Friday 15 November 1989 Brisbane
Last day of the conference in Brisbane today. The sessions were very interesting, especially the South Africans who seem to think they know everything. Late in the afternoon I went on the suburban electric railway for a ride before it became dark which was maddeningly early around 18:00.
Saturday 16 November 1989 Brisbane to Rockhampton
I left the hotel in good time this morning and took a cab to Roma Street station to pick up the electric train "Spirit of Capricorn" for the run all the way to Rockhampton. There was quite a bit of activity at Roma Street with a container train as well as the "Queenslander" being switched out of the station.
We left at 08:15 precisely on time, and were quickly gliding smoothly through the northern Brisbane suburbs. Retracing my steps as far as Beerwah we stopped at Caboolture on time at 09:02. The food and drink service on this train is quite good. This is airline style to the seat although there is more room through the corridors. The train was heavily booked and there was some confusion. Some seats had been sold three times over and it took the conductor and assistant some time to sort it out., it was probably made worse by the late booking of our party. There was a seat for everybody. Smoking accommodation is in just one car.
The trains run on the left hand sde of the double track under four aspect signalling. I saw many egrets and kookaburras. The fields were full of pineapples, bananas, mangoes and grapes and tere was some logging. The stations were well kept with many boxes of flowers, especially vivid red ones.
"Good on yer, mite, fer takin the trine."
The first signs of sugar cane came at Nambour. I rode the cab from Cooroy to Howerd. The new ATC (Indusi) works well but seems to be very restrictive. They are certainly erring on the side of safety. The railway is very busy and we had many meets, several of them running ones. The countryside is very dry and subsequently quite brown. There are no dense forests as the trees are well spaced.
We reached Bundaberg at 13:50 and departed at 13:54, twelve minutes late. There is a great deal of sugar cane here and I saw the first sign of the cane railways. Surprisingly there are no views of the sea, The trip is not very scenic and I think the brochures exaggerate the beauty. There is an aluminum smelter at Gladstone and then a great deal of running over flat, treeless brown plains that are put aside for cattle. The distinctive Bramin cattle are used. They were imported from India a few years ago to improve the resistance to high temperatures. They have a distinctive hump on their backs.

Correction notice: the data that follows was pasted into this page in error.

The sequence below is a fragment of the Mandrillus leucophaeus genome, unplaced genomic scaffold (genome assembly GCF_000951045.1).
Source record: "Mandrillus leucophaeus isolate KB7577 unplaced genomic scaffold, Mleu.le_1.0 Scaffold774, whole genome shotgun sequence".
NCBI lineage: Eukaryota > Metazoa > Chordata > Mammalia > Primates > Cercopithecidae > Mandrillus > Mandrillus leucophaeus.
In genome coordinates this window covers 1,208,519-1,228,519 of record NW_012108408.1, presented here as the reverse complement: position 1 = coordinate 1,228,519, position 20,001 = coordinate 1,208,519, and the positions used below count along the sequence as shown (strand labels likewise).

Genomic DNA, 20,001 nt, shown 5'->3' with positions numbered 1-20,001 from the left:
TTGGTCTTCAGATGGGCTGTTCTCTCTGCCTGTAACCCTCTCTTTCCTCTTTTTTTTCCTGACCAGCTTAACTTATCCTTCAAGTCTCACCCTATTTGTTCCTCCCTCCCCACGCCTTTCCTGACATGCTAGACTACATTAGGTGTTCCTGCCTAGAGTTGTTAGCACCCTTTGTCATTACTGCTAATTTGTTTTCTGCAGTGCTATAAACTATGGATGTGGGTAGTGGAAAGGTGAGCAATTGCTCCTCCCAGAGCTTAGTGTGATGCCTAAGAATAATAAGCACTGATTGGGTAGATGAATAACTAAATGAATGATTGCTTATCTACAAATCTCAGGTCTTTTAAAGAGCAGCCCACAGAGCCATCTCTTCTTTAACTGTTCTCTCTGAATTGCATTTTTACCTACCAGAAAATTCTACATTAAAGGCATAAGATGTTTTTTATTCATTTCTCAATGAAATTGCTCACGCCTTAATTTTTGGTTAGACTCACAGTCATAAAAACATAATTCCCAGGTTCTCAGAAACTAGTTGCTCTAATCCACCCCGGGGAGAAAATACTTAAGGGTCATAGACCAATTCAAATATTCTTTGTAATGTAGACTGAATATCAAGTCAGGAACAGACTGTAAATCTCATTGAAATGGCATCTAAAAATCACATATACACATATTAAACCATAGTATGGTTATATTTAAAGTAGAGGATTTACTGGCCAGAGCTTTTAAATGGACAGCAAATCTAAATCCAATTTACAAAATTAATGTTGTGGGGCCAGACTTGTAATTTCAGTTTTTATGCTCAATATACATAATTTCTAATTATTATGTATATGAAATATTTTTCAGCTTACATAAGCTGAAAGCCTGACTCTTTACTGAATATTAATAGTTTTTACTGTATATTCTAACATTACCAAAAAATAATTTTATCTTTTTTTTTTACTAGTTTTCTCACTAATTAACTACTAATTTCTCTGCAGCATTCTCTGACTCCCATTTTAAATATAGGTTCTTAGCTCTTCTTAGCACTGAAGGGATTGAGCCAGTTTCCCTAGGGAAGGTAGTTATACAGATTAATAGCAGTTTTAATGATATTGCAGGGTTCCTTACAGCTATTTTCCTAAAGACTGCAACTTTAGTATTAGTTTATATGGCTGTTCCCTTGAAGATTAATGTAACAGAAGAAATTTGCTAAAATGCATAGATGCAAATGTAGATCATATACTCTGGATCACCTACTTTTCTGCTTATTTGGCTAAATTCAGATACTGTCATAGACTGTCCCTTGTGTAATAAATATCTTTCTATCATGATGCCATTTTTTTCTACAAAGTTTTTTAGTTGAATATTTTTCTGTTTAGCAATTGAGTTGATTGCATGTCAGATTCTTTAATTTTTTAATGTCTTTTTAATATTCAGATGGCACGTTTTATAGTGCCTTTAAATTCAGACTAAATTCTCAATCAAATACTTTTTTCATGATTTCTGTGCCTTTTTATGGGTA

We arrived at Rockhamton just as it was getting dark. The hotel is not bad. I went to Pizza Hut with several others from the group for a meal. We had a quick walk around the town afterwards and I was amazed to see the double track main line running down the centre of the town. A train came along. They have a bell for this section. It is a handbell!
Sunday 16 September 1989 Rockhampton to Mackay
We continued our journey to Mackay this morning, this time by bus. I woke early and went out for a walk, hoping to see a train come down the main street. However, no such luck. There is a pleasant park just in front of the hotel and I spent some time watching parrots in the trees. They are a bright green and orange and are quite big.
The bus journey was quite interesting as we saw some kangaroos, the first for me. The area is very dry and there were whole patches of dead trees. Where there was water the trees are surprisingly green. The bus had a great tubular steel roo bar on the front to provide protection in case they hit a kangaroo. I don't think it would do very much for the kangaroo though.
Passed a couple of freight trains on the Coast Line and then came upon signs of sugar cane in the Sarina area which is just south of Mackay.
We checked into the hotel at Mackay and then I contacted Bob Black of the Sugar Research Institute who took me out for a very interesting afternoon. We went first to the Farleigh Mill where I met the dispatcher who keeps track of the trains by moving magnetic tags on a metal board, There is radio communication with the trains.
Bob then took me out to ride a train. The bins are taken right into the fields on trailers which are fitted with rails. The trains are big. I rode on "Inverness" which had 225 bins or about 1200 tons. Waiting for the train we spent some time at an interchange point. There were three men working here and all heavily into the beer (Fourex). It was late afternoon when we set off up the Long Mile. The main line extends 63 km. to the north west of the mill. Our first part was through cane fields but we quickly left the cane and climbed through bush country. There were several kangaroos around. The small ones just sat in the tall grass and peered out at us. The larger ones hopped off when we came close. We had to reduce the size of the train twice and finally made it over the top with 75 cars. The place where we reduced the second time, Denmans, was open country and the cattle came down freely to the trains to graze the sugar cane in the bins. The operation is quite remarkable bearing in mind that they do not have brakes on the train but just on the locomotive.
The train crew told me about a taipan they saw in this area this morning, It was about 12 feet long and as thick as your wrist. These snakes are highly venomous, nearly always fatal. Glad I didn't see it. (They like to lie under the track on top of bridge piers, one reason why track maintenance is so poor in these areas).
It was dark by the time Bob picked me up and brought me back to the hotel for a quick drink. There was nobody else around so I wandered around to see what I could find to eat. The only place was a take out Chinese which was awful. Eating well in Australia is very difficult. They use so much grease and fat.